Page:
News

Towards a modern Viet Nam where a preference for sons is a thing of the past

22 October 2014
HA NOI, 22 October 2014 – A cycle parade and a closing ceremony of the first-ever national campaign to address the Sex Ratio at Birth imbalance was held in Ha Noi on 21 October by the UNFPA in Viet Nam and the General Office for Population and Family Planning (GOPFP).

The Sex Ratio at Birth (SRB) imbalance is an increasing concern in some Asian countries, where about 117 million women and girls are reported as "missing". In Viet Nam, the SRB rose from 106.2 boys per 100 girls in 2000 to 112.6 boys per 100 girls in 2013, and this alarming trend is expected to continue. If no intervention is made, it is estimated that by 2050, Viet Nam will be confronted with a scenario of an excess of around 2.3 to 4.3 million men.

Over the past few years, the Government of Viet Nam, civil society organizations and development partners have continued to raise their concerns about the SRB imbalance. Such concerted action has delivered positive results with the Government now moving to address the issue. This first-ever national campaign, "Joining hands to address the SRB imbalance", was one such important step in confront this critical issue in Viet Nam.

"Addressing the SRB imbalance requires a real social movement that involves every citizen of this beautiful country. The SRB imbalance is a Vietnamese problem and only the Vietnamese people can solve it. It is not the business or task of one single agency or Ministry, it's really everybody's business! It requires the commitment of all involved to work towards a Viet Nam where women and men, boys and girls are treated equally; where women and girls have equal opportunities to succeed in society as men and boys have; where we value our girls as much as we value our boys; a modern Viet Nam where son preference is a thing of the past! Only then can we secure a bright future for Viet Nam," said Mr. Arthur Erken, UNFPA Representative in Viet Nam.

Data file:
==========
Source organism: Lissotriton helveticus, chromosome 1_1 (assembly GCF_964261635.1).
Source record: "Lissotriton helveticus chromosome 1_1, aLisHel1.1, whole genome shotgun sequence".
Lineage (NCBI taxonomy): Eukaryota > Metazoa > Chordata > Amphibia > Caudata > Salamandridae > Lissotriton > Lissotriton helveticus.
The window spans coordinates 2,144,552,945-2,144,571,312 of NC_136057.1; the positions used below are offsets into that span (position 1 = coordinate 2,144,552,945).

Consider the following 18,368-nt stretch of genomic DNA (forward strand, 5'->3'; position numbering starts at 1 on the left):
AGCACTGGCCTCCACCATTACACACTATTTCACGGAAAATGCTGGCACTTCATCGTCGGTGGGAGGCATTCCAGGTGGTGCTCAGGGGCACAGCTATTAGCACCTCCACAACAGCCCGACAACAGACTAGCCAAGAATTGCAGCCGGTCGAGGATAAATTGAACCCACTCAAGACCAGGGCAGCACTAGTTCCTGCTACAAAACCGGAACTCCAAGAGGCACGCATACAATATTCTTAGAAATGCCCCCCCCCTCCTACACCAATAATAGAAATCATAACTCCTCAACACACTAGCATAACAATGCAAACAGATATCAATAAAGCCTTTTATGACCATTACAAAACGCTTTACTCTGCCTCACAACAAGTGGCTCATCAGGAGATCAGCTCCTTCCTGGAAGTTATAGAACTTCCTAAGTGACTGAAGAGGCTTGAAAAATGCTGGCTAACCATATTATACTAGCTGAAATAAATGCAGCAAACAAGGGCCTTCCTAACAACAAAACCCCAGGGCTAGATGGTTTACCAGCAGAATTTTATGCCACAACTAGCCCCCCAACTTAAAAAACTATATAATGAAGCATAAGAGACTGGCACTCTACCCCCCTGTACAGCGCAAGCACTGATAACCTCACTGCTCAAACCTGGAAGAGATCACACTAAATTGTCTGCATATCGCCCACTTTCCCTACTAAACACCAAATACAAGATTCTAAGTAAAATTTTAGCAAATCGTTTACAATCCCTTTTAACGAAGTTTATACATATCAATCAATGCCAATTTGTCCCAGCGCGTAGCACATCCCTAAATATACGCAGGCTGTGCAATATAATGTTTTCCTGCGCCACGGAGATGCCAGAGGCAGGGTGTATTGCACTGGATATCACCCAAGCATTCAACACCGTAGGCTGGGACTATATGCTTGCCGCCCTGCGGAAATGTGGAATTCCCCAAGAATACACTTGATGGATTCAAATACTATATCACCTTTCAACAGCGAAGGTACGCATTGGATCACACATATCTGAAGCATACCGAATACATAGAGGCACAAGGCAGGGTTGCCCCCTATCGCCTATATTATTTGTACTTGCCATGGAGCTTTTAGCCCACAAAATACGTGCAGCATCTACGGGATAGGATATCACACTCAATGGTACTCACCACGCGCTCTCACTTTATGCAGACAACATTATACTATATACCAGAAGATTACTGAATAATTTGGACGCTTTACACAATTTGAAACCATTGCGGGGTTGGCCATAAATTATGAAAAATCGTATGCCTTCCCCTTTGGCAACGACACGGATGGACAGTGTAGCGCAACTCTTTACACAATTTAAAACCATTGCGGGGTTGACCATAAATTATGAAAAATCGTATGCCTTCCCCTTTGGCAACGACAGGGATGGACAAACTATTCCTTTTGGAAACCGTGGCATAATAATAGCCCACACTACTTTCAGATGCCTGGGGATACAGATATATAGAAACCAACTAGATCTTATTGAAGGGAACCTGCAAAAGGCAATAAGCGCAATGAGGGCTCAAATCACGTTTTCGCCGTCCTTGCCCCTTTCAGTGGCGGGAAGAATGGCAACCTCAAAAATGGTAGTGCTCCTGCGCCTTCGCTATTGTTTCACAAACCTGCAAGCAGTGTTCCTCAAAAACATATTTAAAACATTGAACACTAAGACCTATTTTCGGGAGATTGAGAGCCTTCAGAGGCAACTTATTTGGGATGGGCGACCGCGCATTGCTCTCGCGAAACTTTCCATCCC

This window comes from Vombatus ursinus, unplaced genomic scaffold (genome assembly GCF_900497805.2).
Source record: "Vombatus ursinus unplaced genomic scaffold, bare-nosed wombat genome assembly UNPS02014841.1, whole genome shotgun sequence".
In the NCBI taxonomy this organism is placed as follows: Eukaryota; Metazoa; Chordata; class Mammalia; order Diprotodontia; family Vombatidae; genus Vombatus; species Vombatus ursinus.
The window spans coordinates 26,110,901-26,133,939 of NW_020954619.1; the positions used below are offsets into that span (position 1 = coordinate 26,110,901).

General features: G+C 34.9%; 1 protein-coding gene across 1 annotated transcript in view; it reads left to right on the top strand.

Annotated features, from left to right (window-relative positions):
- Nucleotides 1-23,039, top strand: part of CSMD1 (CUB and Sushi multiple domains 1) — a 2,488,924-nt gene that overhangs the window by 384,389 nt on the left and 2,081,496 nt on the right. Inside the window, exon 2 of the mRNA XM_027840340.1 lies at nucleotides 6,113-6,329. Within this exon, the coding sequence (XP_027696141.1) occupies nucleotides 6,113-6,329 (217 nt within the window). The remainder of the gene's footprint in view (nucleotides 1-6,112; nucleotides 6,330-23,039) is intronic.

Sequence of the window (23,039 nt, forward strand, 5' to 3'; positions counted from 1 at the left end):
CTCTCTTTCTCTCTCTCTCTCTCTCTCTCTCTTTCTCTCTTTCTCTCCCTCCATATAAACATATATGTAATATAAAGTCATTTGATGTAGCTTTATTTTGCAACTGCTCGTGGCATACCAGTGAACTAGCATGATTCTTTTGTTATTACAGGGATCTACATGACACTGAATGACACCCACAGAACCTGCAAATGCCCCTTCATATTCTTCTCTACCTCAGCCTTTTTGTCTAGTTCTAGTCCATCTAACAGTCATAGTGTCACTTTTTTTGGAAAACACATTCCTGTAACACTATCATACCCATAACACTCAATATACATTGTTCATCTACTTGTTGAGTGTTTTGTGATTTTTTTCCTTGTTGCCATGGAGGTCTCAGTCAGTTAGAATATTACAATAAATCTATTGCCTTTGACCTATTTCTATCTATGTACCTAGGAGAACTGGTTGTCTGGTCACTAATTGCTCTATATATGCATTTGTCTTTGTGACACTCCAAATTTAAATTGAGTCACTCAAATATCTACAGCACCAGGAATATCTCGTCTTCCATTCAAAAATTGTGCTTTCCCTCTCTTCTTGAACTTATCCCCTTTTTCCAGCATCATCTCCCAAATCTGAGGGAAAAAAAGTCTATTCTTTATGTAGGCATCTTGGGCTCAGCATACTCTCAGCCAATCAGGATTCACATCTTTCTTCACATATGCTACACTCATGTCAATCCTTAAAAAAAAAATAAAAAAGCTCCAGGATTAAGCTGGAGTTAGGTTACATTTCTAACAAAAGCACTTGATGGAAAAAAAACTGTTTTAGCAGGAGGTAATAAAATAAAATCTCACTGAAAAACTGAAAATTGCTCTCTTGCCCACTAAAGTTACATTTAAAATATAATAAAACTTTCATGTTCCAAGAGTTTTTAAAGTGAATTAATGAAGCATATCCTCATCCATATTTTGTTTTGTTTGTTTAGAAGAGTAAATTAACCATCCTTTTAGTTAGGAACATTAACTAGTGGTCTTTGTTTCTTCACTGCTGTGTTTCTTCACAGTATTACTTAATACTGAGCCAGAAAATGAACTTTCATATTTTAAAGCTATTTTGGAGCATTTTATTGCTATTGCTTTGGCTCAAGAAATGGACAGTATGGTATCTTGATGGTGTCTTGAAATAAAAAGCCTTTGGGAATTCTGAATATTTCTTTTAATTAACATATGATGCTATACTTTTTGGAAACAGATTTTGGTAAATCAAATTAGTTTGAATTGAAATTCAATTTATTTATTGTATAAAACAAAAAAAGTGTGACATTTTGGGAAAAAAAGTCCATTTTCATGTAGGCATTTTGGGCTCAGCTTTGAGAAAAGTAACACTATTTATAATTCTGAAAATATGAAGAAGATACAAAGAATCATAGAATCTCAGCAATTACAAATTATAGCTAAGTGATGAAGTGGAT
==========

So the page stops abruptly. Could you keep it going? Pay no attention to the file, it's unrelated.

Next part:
This campaign exemplified the need to work together to address concerns of a skewed SRB. Nearly 7,000 women and men, boys and girls participated in the campaign over the past four weeks, including Deputy Prime Minister Vu Duc Dam, leaders of the Ministry of Health, Ministry of Labour, Invalids and Social Affairs, Farmers' Union, Women's Union and Provincial People's Committees of Bac Ninh and Hai Duong

The campaign closed with a series of nationwide communication activities, having opened the door to new opportunities for more effective collaboration in addressing this issue. UNFPA will continue to engage civil society and the private sector in ending discrimination against women and girls and to empower them. However, women alone cannot address the issue - it must be done in partnership. Young men and boys must be encouraged to step forward as agents of necessary social and cultural change.